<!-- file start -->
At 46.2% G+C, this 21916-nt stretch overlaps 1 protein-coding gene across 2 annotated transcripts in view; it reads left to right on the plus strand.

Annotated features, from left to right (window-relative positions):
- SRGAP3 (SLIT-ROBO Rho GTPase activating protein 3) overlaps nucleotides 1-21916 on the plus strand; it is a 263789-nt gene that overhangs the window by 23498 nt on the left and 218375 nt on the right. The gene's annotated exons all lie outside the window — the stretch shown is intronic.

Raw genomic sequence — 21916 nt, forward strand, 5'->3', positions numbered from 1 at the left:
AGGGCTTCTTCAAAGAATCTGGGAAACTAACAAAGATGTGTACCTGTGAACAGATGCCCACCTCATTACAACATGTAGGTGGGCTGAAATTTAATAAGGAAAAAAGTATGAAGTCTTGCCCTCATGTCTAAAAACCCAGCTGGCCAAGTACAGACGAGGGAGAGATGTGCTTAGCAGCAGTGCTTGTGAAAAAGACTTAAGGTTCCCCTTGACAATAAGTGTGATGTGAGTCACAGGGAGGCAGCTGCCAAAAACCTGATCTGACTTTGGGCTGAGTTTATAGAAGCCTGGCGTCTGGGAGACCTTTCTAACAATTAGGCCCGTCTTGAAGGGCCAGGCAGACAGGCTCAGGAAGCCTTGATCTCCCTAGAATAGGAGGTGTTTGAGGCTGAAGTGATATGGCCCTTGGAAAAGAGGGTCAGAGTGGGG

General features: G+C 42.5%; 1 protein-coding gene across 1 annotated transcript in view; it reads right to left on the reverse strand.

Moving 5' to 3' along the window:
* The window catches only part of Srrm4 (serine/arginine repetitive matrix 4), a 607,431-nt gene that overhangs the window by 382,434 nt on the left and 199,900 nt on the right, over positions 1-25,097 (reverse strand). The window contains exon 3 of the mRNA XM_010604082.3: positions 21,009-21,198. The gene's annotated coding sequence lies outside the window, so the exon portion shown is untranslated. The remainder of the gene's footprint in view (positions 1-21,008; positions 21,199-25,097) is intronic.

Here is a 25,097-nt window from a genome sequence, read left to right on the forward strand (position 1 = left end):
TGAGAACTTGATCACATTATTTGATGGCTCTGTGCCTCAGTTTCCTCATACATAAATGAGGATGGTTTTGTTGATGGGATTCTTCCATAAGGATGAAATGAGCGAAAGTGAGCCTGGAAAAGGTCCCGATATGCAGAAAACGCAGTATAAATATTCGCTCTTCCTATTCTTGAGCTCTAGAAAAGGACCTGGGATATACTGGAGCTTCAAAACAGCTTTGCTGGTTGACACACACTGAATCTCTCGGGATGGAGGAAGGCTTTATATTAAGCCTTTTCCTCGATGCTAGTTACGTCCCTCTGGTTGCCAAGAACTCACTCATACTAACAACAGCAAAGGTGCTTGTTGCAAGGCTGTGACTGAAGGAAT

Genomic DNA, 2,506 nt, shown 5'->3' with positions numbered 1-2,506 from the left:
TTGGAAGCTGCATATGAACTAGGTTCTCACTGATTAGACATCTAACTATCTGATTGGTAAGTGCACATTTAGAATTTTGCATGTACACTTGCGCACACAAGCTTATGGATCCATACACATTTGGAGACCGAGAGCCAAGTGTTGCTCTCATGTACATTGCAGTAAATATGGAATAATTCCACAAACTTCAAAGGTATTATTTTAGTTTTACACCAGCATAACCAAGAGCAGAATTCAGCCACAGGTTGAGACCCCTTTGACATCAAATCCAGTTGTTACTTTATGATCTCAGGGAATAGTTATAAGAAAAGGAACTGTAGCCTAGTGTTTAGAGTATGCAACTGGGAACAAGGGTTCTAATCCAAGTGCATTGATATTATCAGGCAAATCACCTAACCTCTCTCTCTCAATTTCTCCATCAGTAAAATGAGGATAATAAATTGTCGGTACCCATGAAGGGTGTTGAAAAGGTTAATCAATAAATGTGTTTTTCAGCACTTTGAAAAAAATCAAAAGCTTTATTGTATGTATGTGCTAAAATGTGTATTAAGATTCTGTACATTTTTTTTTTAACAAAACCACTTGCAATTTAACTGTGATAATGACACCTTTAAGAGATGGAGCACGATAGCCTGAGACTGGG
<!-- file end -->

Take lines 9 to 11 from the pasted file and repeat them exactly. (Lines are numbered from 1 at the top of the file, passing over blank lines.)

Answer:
Here is a 25,097-nt window from a genome sequence, read left to right on the forward strand (position 1 = left end):
TGAGAACTTGATCACATTATTTGATGGCTCTGTGCCTCAGTTTCCTCATACATAAATGAGGATGGTTTTGTTGATGGGATTCTTCCATAAGGATGAAATGAGCGAAAGTGAGCCTGGAAAAGGTCCCGATATGCAGAAAACGCAGTATAAATATTCGCTCTTCCTATTCTTGAGCTCTAGAAAAGGACCTGGGATATACTGGAGCTTCAAAACAGCTTTGCTGGTTGACACACACTGAATCTCTCGGGATGGAGGAAGGCTTTATATTAAGCCTTTTCCTCGATGCTAGTTACGTCCCTCTGGTTGCCAAGAACTCACTCATACTAACAACAGCAAAGGTGCTTGTTGCAAGGCTGTGACTGAAGGAAT

Genomic DNA, 2,506 nt, shown 5'->3' with positions numbered 1-2,506 from the left: